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- Category: A
- Date Added: 25/03/1971
- Local Authority: Highland
- Planning Authority: Highland
- Parish: Kintail
National Grid Reference
- NGR: NG 88127 25836
- Coordinates: 188127, 825836
Rebuilt 1912-32 in a later medieval manner and a free interpretation of the former castle on the 13th century site, incorporating some remains of the keep and enclosing walls. Architect; George Mackie Watson of Edinburgh. Rubble, tooled dressings. Fanciful gatehouse and allied buildings of 1912 project into the courtyard with stair turret, corbelled angle turret, corbelled and arcaded watch house on outer wall and crude crenellation extending to curtain walls. To the west 2 storey block over vaulted basement, 3 bays on early footings, now with crowstepped roof. Tall keep, rectangular plan, with caphouse, crenellated wall-walk and angle turrets. Forestair leads to barrel- vaulted Billeting Room and Banquetting Hall with heavy oak ceiling above. Large chimney-piece in 15th century manner. All buildings linked by series of battlements. Original 7-sided water cistern projects from SE angle. Castle linked to mainland by causeway and 3-arched bridge with rounded cutwaters and corbelled pedestrian refuges.
Statement of Special Interest
Eilean Donan Castle destroyed 1719 by English frigates. Stronghold of Kintail Mackenzies in 15th and 16th centuries. Re-built by Lt Col John MacRae-Gilstrap 1912-32.
MacGibbon & Ross, CASTELLATED AND DOMESTIC ARCHITECTURE OF SCOTLAND (1899), iii, pp 82-85.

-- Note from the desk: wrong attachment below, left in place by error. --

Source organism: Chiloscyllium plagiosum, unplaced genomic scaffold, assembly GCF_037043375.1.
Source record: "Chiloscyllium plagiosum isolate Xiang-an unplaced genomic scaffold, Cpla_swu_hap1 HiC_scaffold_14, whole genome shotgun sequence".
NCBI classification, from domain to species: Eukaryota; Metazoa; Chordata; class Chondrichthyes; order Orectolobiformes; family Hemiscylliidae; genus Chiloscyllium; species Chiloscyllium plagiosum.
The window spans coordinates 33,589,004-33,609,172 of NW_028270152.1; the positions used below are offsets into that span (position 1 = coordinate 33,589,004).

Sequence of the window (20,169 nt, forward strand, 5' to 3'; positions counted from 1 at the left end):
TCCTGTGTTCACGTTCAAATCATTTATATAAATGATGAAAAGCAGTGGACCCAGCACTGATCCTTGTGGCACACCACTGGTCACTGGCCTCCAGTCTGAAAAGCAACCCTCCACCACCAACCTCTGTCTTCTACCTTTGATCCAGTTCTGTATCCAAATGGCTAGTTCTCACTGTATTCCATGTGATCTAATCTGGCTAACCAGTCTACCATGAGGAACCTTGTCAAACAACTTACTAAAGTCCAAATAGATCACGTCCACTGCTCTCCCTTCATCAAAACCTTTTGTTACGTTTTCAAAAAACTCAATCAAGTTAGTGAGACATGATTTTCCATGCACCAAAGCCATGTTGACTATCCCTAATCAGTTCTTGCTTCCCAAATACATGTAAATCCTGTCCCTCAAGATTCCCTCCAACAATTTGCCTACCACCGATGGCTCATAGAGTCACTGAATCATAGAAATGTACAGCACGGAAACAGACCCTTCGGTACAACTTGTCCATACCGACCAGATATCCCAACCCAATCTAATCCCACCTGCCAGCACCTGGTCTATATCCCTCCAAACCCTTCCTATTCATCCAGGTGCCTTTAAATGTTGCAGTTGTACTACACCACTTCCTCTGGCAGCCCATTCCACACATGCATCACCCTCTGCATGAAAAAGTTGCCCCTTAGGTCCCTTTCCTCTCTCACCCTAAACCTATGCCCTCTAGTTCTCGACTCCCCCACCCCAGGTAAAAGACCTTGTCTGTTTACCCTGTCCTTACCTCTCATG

John Hume, THE INDUSTRIAL ARCHAEOLOGY OF SCOTLAND, ii (1977) p.290.
Listing is the way that a building or structure of special architectural or historic interest is recognised by law through the Planning (Listed Buildings and Conservation Areas) (Scotland) Act 1997.
We list buildings of special architectural or historic interest using the criteria published in the Historic Environment Scotland Policy Statement.
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Listing covers both the exterior and the interior. Listing can cover structures not mentioned which are part of the curtilage of the building, such as boundary walls, gates, gatepiers, ancillary buildings etc. The planning authority is responsible for advising on what is covered by the listing including the curtilage of a listed building. For information about curtilage see www.historicenvironment.scot. Since 1 October 2015 we have been able to exclude items from a listing. If part of a building is not listed, it will say that it is excluded in the statutory address and in the statement of special interest in the listed building record. The statement will use the word 'excluding' and quote the relevant section of the Historic Environment Scotland Act 2014. Some earlier listed building records may use the word 'excluding', but if the Act is not quoted, the record has not been revised to reflect current legislation.
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